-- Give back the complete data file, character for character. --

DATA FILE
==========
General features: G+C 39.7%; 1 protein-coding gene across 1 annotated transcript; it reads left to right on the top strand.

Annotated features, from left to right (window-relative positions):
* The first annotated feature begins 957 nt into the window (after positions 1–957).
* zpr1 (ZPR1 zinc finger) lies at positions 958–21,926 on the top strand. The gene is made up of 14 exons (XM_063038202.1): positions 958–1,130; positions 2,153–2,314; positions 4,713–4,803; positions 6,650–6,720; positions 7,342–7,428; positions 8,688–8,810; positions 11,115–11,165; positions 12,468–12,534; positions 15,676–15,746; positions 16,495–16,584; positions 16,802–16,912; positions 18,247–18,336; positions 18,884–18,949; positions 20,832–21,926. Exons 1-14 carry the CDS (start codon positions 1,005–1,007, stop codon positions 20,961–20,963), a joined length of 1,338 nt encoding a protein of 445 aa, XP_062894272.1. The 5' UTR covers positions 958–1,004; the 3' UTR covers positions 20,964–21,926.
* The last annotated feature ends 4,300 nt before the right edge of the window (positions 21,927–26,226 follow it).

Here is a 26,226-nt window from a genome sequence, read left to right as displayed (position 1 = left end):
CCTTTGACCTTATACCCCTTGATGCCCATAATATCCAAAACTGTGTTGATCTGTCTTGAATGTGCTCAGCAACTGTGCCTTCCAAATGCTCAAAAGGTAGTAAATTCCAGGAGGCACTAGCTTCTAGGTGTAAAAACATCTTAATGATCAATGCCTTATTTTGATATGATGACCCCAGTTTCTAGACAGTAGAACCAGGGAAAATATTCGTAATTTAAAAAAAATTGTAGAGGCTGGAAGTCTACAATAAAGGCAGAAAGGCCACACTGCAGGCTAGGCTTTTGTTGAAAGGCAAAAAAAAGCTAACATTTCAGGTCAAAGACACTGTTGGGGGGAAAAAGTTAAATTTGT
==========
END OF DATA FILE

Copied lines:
General features: G+C 39.7%; 1 protein-coding gene across 1 annotated transcript; it reads left to right on the top strand.

Annotated features, from left to right (window-relative positions):
* The first annotated feature begins 957 nt into the window (after positions 1–957).
* zpr1 (ZPR1 zinc finger) lies at positions 958–21,926 on the top strand. The gene is made up of 14 exons (XM_063038202.1): positions 958–1,130; positions 2,153–2,314; positions 4,713–4,803; positions 6,650–6,720; positions 7,342–7,428; positions 8,688–8,810; positions 11,115–11,165; positions 12,468–12,534; positions 15,676–15,746; positions 16,495–16,584; positions 16,802–16,912; positions 18,247–18,336; positions 18,884–18,949; positions 20,832–21,926. Exons 1-14 carry the CDS (start codon positions 1,005–1,007, stop codon positions 20,961–20,963), a joined length of 1,338 nt encoding a protein of 445 aa, XP_062894272.1. The 5' UTR covers positions 958–1,004; the 3' UTR covers positions 20,964–21,926.
* The last annotated feature ends 4,300 nt before the right edge of the window (positions 21,927–26,226 follow it).

Here is a 26,226-nt window from a genome sequence, read left to right as displayed (position 1 = left end):
CCTTTGACCTTATACCCCTTGATGCCCATAATATCCAAAACTGTGTTGATCTGTCTTGAATGTGCTCAGCAACTGTGCCTTCCAAATGCTCAAAAGGTAGTAAATTCCAGGAGGCACTAGCTTCTAGGTGTAAAAACATCTTAATGATCAATGCCTTATTTTGATATGATGACCCCAGTTTCTAGACAGTAGAACCAGGGAAAATATTCGTAATTTAAAAAAAATTGTAGAGGCTGGAAGTCTACAATAAAGGCAGAAAGGCCACACTGCAGGCTAGGCTTTTGTTGAAAGGCAAAAAAAAGCTAACATTTCAGGTCAAAGACACTGTTGGGGGGAAAAAGTTAAATTTGT